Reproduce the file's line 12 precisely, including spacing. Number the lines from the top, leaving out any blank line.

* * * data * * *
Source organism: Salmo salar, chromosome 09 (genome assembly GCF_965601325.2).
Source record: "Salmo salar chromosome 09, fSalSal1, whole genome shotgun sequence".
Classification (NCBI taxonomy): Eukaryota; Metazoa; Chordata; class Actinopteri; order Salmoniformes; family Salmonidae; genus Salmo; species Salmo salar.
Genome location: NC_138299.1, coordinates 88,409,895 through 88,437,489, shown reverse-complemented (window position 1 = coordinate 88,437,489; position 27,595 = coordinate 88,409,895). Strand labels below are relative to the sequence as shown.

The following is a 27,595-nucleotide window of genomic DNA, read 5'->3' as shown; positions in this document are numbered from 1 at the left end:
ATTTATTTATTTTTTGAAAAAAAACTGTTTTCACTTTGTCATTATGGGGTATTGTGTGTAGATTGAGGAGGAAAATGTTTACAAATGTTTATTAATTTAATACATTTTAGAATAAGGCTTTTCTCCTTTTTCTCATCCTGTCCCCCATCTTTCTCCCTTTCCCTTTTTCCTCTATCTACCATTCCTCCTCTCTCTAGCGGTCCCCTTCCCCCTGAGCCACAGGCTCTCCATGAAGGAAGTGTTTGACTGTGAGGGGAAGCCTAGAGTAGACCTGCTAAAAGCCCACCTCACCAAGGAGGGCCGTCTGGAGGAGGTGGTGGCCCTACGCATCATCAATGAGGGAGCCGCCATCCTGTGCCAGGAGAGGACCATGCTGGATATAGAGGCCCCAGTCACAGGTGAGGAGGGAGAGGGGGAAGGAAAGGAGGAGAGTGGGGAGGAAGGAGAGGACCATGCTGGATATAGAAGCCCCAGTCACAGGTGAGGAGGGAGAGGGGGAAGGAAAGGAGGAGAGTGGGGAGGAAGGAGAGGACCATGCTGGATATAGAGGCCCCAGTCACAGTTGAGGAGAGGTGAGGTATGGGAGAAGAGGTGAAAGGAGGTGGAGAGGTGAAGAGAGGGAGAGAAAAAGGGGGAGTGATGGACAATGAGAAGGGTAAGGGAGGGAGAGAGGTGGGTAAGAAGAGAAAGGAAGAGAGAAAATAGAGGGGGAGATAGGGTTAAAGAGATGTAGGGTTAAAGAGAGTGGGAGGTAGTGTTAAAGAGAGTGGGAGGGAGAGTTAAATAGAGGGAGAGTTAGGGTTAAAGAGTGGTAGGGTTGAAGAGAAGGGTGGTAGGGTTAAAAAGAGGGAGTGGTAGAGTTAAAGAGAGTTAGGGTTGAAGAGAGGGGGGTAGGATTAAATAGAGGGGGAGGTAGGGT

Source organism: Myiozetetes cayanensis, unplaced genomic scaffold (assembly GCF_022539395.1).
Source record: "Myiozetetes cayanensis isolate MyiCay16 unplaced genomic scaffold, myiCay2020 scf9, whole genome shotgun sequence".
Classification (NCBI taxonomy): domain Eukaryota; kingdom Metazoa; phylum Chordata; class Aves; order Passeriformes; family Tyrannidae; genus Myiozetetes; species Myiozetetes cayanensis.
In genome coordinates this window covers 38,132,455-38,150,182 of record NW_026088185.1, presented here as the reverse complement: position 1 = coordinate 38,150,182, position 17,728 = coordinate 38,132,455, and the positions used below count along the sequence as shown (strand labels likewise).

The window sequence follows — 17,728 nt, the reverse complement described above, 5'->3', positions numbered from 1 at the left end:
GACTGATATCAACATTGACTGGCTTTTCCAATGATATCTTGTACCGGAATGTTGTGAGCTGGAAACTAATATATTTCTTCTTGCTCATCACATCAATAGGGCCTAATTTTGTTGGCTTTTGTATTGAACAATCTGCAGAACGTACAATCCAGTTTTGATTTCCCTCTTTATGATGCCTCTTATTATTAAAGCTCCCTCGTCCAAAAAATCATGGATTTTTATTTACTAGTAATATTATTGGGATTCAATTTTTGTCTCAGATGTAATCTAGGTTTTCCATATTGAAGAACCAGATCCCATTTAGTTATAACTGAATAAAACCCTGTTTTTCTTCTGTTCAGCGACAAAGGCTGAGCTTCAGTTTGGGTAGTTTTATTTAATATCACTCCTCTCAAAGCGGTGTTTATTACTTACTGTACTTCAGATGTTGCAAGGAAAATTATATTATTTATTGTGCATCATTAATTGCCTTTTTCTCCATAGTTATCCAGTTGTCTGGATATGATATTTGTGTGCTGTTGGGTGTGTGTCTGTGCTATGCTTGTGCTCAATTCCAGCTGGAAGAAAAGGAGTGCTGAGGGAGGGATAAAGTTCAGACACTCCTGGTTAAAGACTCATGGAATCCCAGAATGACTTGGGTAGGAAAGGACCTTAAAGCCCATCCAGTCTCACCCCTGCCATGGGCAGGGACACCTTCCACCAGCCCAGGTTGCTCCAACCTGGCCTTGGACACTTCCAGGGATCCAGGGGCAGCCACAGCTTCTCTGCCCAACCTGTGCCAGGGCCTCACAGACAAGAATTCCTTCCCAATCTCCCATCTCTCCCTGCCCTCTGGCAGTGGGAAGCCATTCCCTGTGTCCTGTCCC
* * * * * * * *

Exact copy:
GACTGATATCAACATTGACTGGCTTTTCCAATGATATCTTGTACCGGAATGTTGTGAGCTGGAAACTAATATATTTCTTCTTGCTCATCACATCAATAGGGCCTAATTTTGTTGGCTTTTGTATTGAACAATCTGCAGAACGTACAATCCAGTTTTGATTTCCCTCTTTATGATGCCTCTTATTATTAAAGCTCCCTCGTCCAAAAAATCATGGATTTTTATTTACTAGTAATATTATTGGGATTCAATTTTTGTCTCAGATGTAATCTAGGTTTTCCATATTGAAGAACCAGATCCCATTTAGTTATAACTGAATAAAACCCTGTTTTTCTTCTGTTCAGCGACAAAGGCTGAGCTTCAGTTTGGGTAGTTTTATTTAATATCACTCCTCTCAAAGCGGTGTTTATTACTTACTGTACTTCAGATGTTGCAAGGAAAATTATATTATTTATTGTGCATCATTAATTGCCTTTTTCTCCATAGTTATCCAGTTGTCTGGATATGATATTTGTGTGCTGTTGGGTGTGTGTCTGTGCTATGCTTGTGCTCAATTCCAGCTGGAAGAAAAGGAGTGCTGAGGGAGGGATAAAGTTCAGACACTCCTGGTTAAAGACTCATGGAATCCCAGAATGACTTGGGTAGGAAAGGACCTTAAAGCCCATCCAGTCTCACCCCTGCCATGGGCAGGGACACCTTCCACCAGCCCAGGTTGCTCCAACCTGGCCTTGGACACTTCCAGGGATCCAGGGGCAGCCACAGCTTCTCTGCCCAACCTGTGCCAGGGCCTCACAGACAAGAATTCCTTCCCAATCTCCCATCTCTCCCTGCCCTCTGGCAGTGGGAAGCCATTCCCTGTGTCCTGTCCC